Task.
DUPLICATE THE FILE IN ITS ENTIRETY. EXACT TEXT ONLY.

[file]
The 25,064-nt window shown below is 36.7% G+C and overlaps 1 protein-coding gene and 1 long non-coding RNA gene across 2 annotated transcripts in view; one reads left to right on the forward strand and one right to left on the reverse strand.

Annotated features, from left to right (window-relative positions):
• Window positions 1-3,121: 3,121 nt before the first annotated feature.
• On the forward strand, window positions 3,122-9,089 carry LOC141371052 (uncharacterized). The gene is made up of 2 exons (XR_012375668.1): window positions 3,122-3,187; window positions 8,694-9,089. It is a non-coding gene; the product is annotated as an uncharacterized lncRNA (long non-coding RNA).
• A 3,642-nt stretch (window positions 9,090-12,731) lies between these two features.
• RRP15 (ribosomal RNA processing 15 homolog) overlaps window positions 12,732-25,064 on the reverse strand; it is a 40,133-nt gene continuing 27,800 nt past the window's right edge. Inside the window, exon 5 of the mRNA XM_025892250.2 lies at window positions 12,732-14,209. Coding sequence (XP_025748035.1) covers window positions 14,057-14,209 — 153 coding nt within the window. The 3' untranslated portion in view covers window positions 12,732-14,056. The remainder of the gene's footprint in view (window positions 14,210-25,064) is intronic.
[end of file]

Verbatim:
The 25,064-nt window shown below is 36.7% G+C and overlaps 1 protein-coding gene and 1 long non-coding RNA gene across 2 annotated transcripts in view; one reads left to right on the forward strand and one right to left on the reverse strand.

Annotated features, from left to right (window-relative positions):
• Window positions 1-3,121: 3,121 nt before the first annotated feature.
• On the forward strand, window positions 3,122-9,089 carry LOC141371052 (uncharacterized). The gene is made up of 2 exons (XR_012375668.1): window positions 3,122-3,187; window positions 8,694-9,089. It is a non-coding gene; the product is annotated as an uncharacterized lncRNA (long non-coding RNA).
• A 3,642-nt stretch (window positions 9,090-12,731) lies between these two features.
• RRP15 (ribosomal RNA processing 15 homolog) overlaps window positions 12,732-25,064 on the reverse strand; it is a 40,133-nt gene continuing 27,800 nt past the window's right edge. Inside the window, exon 5 of the mRNA XM_025892250.2 lies at window positions 12,732-14,209. Coding sequence (XP_025748035.1) covers window positions 14,057-14,209 — 153 coding nt within the window. The 3' untranslated portion in view covers window positions 12,732-14,056. The remainder of the gene's footprint in view (window positions 14,210-25,064) is intronic.